I can already see my killer, stuck in traffic, shouting at his secretary. She’s on speaker so he can watch the road, but his attention is elsewhere anyway. She doesn’t have the files either and suggests checking the house, but he already knows they’re not there. That was practically the first thing I did to try and stop him, but it never did more than slow him up.

    The same goes for resetting his alarm clock, hiding his car keys and placing Diversion signs on his route. I even tried to make him call in sick, ran round the house flicking power switches and turning faucets, buzzing like a demented fly as I vibrated invisibly, milliseconds out of sync with him. That just made him more scattered the next morning and made me wonder if I was partly the reason it happened.

    Not that it really matters why he was there; It’s all about her.

    The lights change and he accelerates, speeding towards me, the sunlight gleaming off the windscreen. I look the other way, towards the house I used to live in, the car I used to drive. Like always, I get a weird split screen effect as I see it from one angle but remember it from another.

    A hundred yards down the street, Lucy’s about to step from the kerb, holding her homework book way up high, not looking where she’s going. She’s so impressed with her discovery, so eager to share it, she won’t see the car until it’s far too late.

    She’ll try to scream when she realises, but it will be too late for that too, and her final words will be the ones which lead me here, the idea which let me crack the code and make it into the timestream.

    “Look dad! Hummingbirds can fly backwards!”

    I hear the words and know that I can’t watch her die any more.

    This is the only way to stop it.

    I watch myself, a hundred trips ago, flailing for Lucy’s shoulder and looking past me at the car.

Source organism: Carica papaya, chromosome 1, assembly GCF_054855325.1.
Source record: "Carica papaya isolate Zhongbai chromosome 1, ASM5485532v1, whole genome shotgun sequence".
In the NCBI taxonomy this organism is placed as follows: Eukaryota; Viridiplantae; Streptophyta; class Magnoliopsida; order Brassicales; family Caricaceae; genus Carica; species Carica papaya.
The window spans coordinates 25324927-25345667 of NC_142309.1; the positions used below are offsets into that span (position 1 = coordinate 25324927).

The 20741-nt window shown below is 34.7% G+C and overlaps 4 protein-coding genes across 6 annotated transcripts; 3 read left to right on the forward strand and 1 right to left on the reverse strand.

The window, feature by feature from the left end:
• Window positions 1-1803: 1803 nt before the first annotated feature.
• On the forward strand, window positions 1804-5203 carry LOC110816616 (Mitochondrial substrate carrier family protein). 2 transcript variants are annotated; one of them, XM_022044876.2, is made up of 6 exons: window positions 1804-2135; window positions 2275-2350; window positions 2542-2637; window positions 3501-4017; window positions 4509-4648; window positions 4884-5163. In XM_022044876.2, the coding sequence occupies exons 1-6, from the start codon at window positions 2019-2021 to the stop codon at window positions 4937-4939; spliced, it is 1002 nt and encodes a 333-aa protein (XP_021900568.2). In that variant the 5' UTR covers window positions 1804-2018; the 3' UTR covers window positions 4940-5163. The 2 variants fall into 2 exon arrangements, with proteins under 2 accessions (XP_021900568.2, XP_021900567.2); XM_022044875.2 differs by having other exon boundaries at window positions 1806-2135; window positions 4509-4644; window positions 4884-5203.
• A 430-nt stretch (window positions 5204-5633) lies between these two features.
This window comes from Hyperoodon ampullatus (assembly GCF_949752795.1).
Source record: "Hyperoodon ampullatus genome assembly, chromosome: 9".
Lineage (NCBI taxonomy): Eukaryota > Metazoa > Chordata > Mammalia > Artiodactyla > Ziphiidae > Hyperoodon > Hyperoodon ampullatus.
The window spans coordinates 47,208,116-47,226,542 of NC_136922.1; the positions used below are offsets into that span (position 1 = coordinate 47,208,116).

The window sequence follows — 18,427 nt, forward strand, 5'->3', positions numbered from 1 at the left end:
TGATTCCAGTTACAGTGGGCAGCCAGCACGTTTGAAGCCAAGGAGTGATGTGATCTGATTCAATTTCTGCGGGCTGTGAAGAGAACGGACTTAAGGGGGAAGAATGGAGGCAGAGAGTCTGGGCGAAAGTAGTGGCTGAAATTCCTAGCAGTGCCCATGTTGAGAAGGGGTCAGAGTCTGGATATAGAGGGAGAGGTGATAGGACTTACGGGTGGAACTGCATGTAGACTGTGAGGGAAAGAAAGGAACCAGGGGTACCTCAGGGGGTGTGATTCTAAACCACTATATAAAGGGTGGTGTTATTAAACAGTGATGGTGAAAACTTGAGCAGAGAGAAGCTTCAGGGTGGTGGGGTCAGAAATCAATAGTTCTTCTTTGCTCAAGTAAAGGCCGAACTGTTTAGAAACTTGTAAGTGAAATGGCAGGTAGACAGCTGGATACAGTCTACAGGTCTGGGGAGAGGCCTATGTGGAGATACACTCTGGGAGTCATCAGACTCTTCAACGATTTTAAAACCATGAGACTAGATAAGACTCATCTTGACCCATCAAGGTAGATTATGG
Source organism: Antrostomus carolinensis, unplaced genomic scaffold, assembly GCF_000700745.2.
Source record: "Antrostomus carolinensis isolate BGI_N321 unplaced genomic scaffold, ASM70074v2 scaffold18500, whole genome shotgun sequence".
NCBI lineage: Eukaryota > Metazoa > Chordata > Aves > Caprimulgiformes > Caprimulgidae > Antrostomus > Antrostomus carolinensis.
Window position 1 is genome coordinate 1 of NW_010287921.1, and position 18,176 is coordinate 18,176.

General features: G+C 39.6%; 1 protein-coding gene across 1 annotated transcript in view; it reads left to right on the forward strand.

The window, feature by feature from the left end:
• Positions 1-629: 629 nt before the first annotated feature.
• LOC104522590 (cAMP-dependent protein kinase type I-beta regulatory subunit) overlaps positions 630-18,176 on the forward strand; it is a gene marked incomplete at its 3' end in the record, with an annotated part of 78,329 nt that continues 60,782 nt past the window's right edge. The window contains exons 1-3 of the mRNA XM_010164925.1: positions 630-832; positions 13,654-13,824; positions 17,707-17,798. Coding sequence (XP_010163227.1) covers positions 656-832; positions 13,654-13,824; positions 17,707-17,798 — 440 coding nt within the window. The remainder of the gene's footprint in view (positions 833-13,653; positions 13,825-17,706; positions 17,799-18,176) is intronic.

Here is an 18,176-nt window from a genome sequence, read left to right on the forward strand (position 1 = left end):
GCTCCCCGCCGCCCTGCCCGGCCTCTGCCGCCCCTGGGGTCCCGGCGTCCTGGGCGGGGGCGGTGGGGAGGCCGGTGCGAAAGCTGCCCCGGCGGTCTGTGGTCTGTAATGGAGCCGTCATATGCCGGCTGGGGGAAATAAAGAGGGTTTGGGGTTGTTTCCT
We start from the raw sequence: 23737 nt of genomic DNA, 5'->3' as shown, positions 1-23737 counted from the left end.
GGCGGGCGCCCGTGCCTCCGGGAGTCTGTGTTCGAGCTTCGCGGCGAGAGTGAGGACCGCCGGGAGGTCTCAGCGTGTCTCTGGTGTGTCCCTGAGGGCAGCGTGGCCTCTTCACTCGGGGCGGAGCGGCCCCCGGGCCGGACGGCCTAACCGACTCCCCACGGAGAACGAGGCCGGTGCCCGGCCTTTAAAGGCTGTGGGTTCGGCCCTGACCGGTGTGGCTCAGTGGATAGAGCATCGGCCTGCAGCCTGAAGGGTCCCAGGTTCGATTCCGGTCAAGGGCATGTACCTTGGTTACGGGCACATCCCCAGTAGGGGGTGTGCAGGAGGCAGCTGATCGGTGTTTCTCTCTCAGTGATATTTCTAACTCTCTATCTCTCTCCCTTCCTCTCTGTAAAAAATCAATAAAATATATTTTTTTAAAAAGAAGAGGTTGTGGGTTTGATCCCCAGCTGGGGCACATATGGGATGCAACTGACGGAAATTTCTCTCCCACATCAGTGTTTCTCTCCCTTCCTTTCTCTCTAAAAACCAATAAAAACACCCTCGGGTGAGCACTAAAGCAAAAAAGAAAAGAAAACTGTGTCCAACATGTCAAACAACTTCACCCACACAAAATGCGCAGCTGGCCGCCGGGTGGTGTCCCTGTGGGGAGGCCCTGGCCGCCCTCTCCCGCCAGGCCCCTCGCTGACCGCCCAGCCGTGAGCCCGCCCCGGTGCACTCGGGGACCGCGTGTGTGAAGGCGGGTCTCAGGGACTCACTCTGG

I smile at him, raise a hand in greeting, then step out to meet my killer.

    360 words

  4. The Garden
    194 words

    Somewhere in the furthest corners of the planet, somewhere between heaven and earth, lays the most beautiful garden ever created.

    The trees grow thick and tall, their branches reaching outward towards the sky. Their leaves sparkle and shimmer in the sunlight, whistle in the wind, and sound like tiny drums in the rain. Flowers of every variety bloom in the garden. Their fragrances blend together to form the most intoxicating perfume.

    The best thing about the garden is the symphony of sounds. It begins with the frogs croaking an introduction. A million hummingbirds join in by flapping their wings as they move from flower to flower. The other birds sing their songs. All of them are different, but somehow they fuse together to form the perfect harmony. The occasional thunderous roar of a tiger breaks up the song, but eventually a new one starts.

    Although there are numerous books about the garden, no one in recent history has seen it with their own eyes. Many people dismiss it as legend. They call it the modern day version of the Garden of Eden. But I believe it’s real. Some day I’m going to find it.